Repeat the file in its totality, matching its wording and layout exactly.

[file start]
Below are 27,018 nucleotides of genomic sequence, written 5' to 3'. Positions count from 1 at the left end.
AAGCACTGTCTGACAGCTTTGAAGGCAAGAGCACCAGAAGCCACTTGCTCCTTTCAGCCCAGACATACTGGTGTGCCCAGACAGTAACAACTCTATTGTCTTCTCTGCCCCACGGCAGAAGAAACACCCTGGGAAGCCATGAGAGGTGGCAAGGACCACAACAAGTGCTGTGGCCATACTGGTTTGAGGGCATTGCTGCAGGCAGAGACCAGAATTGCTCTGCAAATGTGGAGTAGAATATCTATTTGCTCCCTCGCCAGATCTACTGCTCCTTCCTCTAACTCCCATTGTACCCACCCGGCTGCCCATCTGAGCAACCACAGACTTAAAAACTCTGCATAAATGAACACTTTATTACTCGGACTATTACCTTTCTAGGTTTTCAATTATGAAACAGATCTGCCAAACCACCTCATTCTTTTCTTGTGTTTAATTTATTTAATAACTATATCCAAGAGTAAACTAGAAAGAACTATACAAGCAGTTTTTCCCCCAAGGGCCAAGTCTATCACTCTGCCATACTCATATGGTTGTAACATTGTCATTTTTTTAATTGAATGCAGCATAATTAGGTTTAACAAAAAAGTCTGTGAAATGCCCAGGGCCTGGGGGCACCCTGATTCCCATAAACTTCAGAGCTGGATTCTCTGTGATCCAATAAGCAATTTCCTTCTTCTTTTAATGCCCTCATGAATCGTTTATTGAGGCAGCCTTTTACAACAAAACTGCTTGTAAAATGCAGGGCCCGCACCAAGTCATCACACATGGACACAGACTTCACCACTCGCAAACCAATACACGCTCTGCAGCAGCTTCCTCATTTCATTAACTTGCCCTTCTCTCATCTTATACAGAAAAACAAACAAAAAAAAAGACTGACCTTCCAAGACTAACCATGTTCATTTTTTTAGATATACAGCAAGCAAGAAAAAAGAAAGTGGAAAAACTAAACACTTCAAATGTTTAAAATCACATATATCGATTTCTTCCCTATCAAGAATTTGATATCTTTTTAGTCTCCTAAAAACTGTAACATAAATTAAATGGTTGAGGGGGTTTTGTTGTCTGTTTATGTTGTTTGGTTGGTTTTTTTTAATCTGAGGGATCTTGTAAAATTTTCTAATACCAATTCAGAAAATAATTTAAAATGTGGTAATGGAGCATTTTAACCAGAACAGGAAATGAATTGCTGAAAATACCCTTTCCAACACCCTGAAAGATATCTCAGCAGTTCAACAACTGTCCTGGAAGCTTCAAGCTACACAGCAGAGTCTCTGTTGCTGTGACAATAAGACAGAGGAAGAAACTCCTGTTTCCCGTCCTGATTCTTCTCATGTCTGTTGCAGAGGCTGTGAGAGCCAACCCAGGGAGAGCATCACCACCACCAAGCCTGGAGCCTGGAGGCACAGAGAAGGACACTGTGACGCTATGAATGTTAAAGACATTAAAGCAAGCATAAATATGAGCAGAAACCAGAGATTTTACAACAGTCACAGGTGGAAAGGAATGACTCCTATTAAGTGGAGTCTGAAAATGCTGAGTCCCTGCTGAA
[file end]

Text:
Below are 27,018 nucleotides of genomic sequence, written 5' to 3'. Positions count from 1 at the left end.
AAGCACTGTCTGACAGCTTTGAAGGCAAGAGCACCAGAAGCCACTTGCTCCTTTCAGCCCAGACATACTGGTGTGCCCAGACAGTAACAACTCTATTGTCTTCTCTGCCCCACGGCAGAAGAAACACCCTGGGAAGCCATGAGAGGTGGCAAGGACCACAACAAGTGCTGTGGCCATACTGGTTTGAGGGCATTGCTGCAGGCAGAGACCAGAATTGCTCTGCAAATGTGGAGTAGAATATCTATTTGCTCCCTCGCCAGATCTACTGCTCCTTCCTCTAACTCCCATTGTACCCACCCGGCTGCCCATCTGAGCAACCACAGACTTAAAAACTCTGCATAAATGAACACTTTATTACTCGGACTATTACCTTTCTAGGTTTTCAATTATGAAACAGATCTGCCAAACCACCTCATTCTTTTCTTGTGTTTAATTTATTTAATAACTATATCCAAGAGTAAACTAGAAAGAACTATACAAGCAGTTTTTCCCCCAAGGGCCAAGTCTATCACTCTGCCATACTCATATGGTTGTAACATTGTCATTTTTTTAATTGAATGCAGCATAATTAGGTTTAACAAAAAAGTCTGTGAAATGCCCAGGGCCTGGGGGCACCCTGATTCCCATAAACTTCAGAGCTGGATTCTCTGTGATCCAATAAGCAATTTCCTTCTTCTTTTAATGCCCTCATGAATCGTTTATTGAGGCAGCCTTTTACAACAAAACTGCTTGTAAAATGCAGGGCCCGCACCAAGTCATCACACATGGACACAGACTTCACCACTCGCAAACCAATACACGCTCTGCAGCAGCTTCCTCATTTCATTAACTTGCCCTTCTCTCATCTTATACAGAAAAACAAACAAAAAAAAAGACTGACCTTCCAAGACTAACCATGTTCATTTTTTTAGATATACAGCAAGCAAGAAAAAAGAAAGTGGAAAAACTAAACACTTCAAATGTTTAAAATCACATATATCGATTTCTTCCCTATCAAGAATTTGATATCTTTTTAGTCTCCTAAAAACTGTAACATAAATTAAATGGTTGAGGGGGTTTTGTTGTCTGTTTATGTTGTTTGGTTGGTTTTTTTTAATCTGAGGGATCTTGTAAAATTTTCTAATACCAATTCAGAAAATAATTTAAAATGTGGTAATGGAGCATTTTAACCAGAACAGGAAATGAATTGCTGAAAATACCCTTTCCAACACCCTGAAAGATATCTCAGCAGTTCAACAACTGTCCTGGAAGCTTCAAGCTACACAGCAGAGTCTCTGTTGCTGTGACAATAAGACAGAGGAAGAAACTCCTGTTTCCCGTCCTGATTCTTCTCATGTCTGTTGCAGAGGCTGTGAGAGCCAACCCAGGGAGAGCATCACCACCACCAAGCCTGGAGCCTGGAGGCACAGAGAAGGACACTGTGACGCTATGAATGTTAAAGACATTAAAGCAAGCATAAATATGAGCAGAAACCAGAGATTTTACAACAGTCACAGGTGGAAAGGAATGACTCCTATTAAGTGGAGTCTGAAAATGCTGAGTCCCTGCTGAA